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Mona, our eldest cow started limping last week. Thinking she had foot rot back as it is so wet on the ground at the moment she was treated. When it came to Saturday and her limping and swelling hadn't gone down it was time to call in the farrier.

He came on Monday with his portable crush on a trailer( I was at my spinning meeting so could not record how the event went). She has had a pedicure where when he cut the hoof back he found a  piece of metal which she had trodden on and over time the skin had grown over. Trimming the hoof and removing the abscess once cleaned the foot was  bandaged to hold a piece of wood which has been stuck on with resin to heightened the half of her hoof that's OK and relieving the cut half, this will come off in time when the bandage is removed on Friday.

She is now putting weight on the back foot so hopefully it will of healed and cause her no more pain. The only problem is she has to stay in the hanger till then, which has meant lots of barrier to-ing and fro-ing and her having to be chained to a rail so we can keep her in while others are shut outside or let in to the hanger. The first night she was left in a chain which was used for a bull by the old farmers, a time when all cows were chained to the mangers for the winter months, that's until 2am when farmer J released her as she wouldn't stop mooing. Not sure she could remember back to her previous life before us and only hope she understands this treatment is for her own good.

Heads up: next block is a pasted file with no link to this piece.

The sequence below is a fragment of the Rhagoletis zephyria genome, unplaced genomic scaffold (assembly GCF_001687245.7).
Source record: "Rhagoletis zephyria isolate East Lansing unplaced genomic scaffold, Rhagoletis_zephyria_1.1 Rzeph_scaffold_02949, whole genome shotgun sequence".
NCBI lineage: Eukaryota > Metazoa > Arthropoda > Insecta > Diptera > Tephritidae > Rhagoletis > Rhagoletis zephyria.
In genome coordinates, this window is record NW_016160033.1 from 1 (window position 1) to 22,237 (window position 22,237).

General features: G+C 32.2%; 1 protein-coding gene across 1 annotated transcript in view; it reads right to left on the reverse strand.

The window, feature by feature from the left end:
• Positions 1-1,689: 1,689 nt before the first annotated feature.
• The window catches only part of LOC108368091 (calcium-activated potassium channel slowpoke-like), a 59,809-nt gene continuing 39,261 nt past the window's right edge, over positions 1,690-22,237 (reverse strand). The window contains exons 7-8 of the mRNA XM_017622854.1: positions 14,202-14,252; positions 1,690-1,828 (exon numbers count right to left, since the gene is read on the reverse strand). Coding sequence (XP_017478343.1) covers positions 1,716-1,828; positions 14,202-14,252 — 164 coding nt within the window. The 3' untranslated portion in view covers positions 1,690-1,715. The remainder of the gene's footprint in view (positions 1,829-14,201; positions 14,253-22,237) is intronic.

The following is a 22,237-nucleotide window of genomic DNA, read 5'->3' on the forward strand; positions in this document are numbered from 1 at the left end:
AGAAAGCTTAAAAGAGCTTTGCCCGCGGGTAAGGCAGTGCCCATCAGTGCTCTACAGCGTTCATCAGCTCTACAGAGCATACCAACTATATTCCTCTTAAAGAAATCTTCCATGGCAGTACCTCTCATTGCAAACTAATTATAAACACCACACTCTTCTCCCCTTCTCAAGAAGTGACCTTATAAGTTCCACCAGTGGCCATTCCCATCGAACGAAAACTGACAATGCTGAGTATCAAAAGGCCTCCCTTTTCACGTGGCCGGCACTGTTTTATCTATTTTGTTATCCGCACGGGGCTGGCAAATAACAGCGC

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Demounting a hanger

Farmer J has brought a second hand hanger. It's an extension to be added on to the farms hanger which  up to last year housed the cows in 2/3rds and hay in the other 1/3. As we now have more cattle and calves the hay space is being converted to house the cattle giving them full access to it.
Only thing is the extension has to be dismantled (and erected when planning permission is granted).

He managed to take down the road crash barriers on the side of it but need my gophering skills today to start taking off the roof. Cold, foggy and damp it was a bit chilly standing around however we did have a visitor, a old lady hunt dog. Once fed and watered (doesn't everyone carry dog food in their car or is it just me?) she found a draught free spot between the hay bales to have a sleep before being called back to her hunter once hunting had finished.

So a 1/3 of the roof is down with the rest to be completed on Monday ready for the metal structure to follow.

Laguepie chestnut fair

Yesturday was he annual chestnut fair at Laguepie, a small village in the Tarn et Garonne. The sun shone which made for an enjoyable time amberling round the market stalls, drinking coffee and eating hot chestnuts. Traditional dances and muscicians put on a display. In previous years there has been a mushroom display showing edible, toxic and fatal fungi in appropriate coloured boxes of green , red and black (leathel ones). I imagine no mushrooms could be found as it has been dry here for a while.

The many varieties of apples grown locally along with walnuts and chestnuts were laid out on tressel tables, so many different types of apples were displayed. As well as chestnuts for sale there was apple juice being made, which at this time of year many villages and organisations invite you to take your non treated apples along to have them pressed into juice for a small fee. We didn't stay for the set menu lunch, each course is chestnut based so you really have to love your chestnuts.